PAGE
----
The characteristics of ecosystems that are part of the GI influence the behavior of their users, and the likelihood that a person has access to these ecosystems depends on individual behavior and preferences (Schipperijn et al. 2010). Planning and design of GI thus should consider potential users and social groups living in cities, with the overall objective of minimizing social inequities in green space accessibility and maximizing the offer of GI to all social groups (La Rosa et al. 2018).

Most GI users are part of the local population, and they vary in terms of age classes and socio-economic status. Elderly people, families with children, teenagers and young people are important social groups that significantly enjoy the GI and benefit from easy access to it (Loukaitou-Sideris et al. 2016; Matisziw et al. 2016). They express different needs and preferences, especially when looking at the particular features of the components of GI (Ives et al. 2017), although recurring and cross-cutting preferences in green spaces can be identified (Henneberry et al. 2020). For example, the study by Onose et al. (2020) showed that the needs and preferences of elderly people can vary greatly from the ones of other social groups. GI should be designed to provide equitable access and diversified facilities to all users.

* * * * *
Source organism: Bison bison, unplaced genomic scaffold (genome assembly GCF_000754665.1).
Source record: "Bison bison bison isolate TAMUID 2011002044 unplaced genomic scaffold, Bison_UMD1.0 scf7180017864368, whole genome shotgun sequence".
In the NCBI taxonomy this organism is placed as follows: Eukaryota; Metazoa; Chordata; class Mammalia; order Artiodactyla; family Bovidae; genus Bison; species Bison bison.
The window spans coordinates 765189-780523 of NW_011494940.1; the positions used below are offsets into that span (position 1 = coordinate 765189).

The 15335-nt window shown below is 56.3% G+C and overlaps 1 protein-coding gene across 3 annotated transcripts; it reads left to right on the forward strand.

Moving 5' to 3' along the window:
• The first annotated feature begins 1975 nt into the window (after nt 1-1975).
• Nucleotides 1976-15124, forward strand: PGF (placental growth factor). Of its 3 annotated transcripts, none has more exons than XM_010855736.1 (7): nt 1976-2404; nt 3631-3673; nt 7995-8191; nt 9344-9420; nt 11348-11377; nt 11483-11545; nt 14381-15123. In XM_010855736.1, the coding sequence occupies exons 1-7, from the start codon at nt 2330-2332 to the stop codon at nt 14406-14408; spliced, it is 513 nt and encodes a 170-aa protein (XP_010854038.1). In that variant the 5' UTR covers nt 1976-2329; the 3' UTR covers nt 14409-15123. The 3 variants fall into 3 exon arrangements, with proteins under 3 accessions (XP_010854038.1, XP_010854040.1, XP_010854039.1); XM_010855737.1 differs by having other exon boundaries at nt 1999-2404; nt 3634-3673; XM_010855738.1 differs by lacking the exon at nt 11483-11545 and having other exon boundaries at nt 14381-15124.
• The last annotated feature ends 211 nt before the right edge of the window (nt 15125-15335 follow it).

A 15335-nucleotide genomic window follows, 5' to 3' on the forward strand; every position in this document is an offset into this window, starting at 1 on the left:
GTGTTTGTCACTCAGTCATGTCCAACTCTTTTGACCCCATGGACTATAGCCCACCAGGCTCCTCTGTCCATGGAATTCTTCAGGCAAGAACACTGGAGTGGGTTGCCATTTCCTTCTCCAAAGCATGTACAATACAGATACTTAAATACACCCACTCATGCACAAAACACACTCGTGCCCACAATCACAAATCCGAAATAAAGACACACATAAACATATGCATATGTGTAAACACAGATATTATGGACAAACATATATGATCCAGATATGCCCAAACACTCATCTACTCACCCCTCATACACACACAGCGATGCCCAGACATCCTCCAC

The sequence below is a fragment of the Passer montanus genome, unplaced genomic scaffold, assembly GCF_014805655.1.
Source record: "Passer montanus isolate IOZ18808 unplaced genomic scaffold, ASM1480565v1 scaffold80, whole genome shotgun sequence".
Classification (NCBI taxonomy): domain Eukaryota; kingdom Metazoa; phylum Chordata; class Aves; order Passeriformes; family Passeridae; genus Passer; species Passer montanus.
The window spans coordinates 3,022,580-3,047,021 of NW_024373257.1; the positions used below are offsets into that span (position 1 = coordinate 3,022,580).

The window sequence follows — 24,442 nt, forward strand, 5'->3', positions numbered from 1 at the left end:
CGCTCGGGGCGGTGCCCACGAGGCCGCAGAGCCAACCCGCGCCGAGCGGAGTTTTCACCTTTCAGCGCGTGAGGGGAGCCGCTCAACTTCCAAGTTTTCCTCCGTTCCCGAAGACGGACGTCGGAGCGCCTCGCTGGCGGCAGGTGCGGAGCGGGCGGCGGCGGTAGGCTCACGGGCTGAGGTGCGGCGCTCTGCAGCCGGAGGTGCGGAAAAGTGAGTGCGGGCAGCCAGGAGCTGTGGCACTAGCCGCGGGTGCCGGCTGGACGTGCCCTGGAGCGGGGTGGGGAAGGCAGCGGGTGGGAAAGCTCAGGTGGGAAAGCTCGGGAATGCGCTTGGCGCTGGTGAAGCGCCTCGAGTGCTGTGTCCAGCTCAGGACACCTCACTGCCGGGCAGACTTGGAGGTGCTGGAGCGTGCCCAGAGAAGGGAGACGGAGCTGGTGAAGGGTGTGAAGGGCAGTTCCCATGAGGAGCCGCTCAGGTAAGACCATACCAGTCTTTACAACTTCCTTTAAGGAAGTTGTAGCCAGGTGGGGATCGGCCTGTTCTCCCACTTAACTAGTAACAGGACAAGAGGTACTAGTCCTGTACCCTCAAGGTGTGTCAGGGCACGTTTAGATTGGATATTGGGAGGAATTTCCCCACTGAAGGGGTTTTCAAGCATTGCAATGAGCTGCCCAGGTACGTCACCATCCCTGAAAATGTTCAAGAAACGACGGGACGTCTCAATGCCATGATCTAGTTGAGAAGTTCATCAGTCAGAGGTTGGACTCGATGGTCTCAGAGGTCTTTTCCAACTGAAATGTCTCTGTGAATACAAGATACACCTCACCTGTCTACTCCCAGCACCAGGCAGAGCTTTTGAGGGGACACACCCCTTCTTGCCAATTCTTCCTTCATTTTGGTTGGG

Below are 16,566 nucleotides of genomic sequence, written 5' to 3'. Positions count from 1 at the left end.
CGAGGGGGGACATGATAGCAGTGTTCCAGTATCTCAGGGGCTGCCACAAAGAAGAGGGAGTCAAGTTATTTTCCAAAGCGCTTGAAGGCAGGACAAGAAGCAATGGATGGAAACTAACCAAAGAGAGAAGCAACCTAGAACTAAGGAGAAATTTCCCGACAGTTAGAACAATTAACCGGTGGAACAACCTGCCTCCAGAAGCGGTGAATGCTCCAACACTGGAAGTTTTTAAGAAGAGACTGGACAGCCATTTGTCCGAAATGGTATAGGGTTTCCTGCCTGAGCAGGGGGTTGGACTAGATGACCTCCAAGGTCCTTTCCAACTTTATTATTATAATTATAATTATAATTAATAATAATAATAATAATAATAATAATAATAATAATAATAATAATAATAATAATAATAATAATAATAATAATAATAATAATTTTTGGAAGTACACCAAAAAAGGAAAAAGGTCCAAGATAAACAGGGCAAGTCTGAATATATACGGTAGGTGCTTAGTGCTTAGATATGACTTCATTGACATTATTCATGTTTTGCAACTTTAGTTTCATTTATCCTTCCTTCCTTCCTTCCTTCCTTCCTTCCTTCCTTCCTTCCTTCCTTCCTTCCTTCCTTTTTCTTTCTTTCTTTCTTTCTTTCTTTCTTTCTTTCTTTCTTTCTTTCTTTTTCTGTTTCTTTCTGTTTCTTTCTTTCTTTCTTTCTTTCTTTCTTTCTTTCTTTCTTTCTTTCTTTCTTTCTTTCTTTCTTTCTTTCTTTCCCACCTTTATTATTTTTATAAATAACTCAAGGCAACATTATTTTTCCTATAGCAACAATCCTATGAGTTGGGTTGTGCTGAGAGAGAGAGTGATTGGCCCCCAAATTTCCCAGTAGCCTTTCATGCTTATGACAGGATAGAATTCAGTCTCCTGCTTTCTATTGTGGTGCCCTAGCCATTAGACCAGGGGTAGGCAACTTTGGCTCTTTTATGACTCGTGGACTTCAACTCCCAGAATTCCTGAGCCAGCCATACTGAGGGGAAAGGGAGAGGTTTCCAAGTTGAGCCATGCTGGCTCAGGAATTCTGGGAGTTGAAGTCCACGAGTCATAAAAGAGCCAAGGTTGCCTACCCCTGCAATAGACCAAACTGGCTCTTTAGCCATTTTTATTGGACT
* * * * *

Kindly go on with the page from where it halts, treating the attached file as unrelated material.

Availability of public land

The physical implementation of GI in cities requires availability and/or transformation of particular areas, mainly open space and non-urbanized areas. However, in densely built urban regions, available public areas are usually limited, and other potential public spaces for developing GI require acquisition by the public administration. Land acquisition is directly linked to the economic feasibility of the GI implementation, as direct public acquisitions of land are often economically unsustainable for local administration and can face resistance from private landowners (Bengston et al. 2004).

Acquisition of land may be more problematic for GI than other public services where the open spaces potentially for GI are located in private residential areas or belong to private landowners. Different property assets, therefore, put some constraints on the economic feasibility of new GI areas, especially when the public administrative bodies in charge of planning (i.e. municipalities) do not have the economic resources to purchase or acquire new GI areas (La Rosa and Privitera 2020). Operating on public-owned land implies less negotiation with landowners, whereas transformation on private land should be based on market conveniences. Accordingly, compensation and incentive tools, such as Carbon Offset Fund and Transfer of Development Rights (O’Rourke 2010; Falco and Chiodelli 2018) should be used to manage transformation of private land.

The potential of non-urbanized areas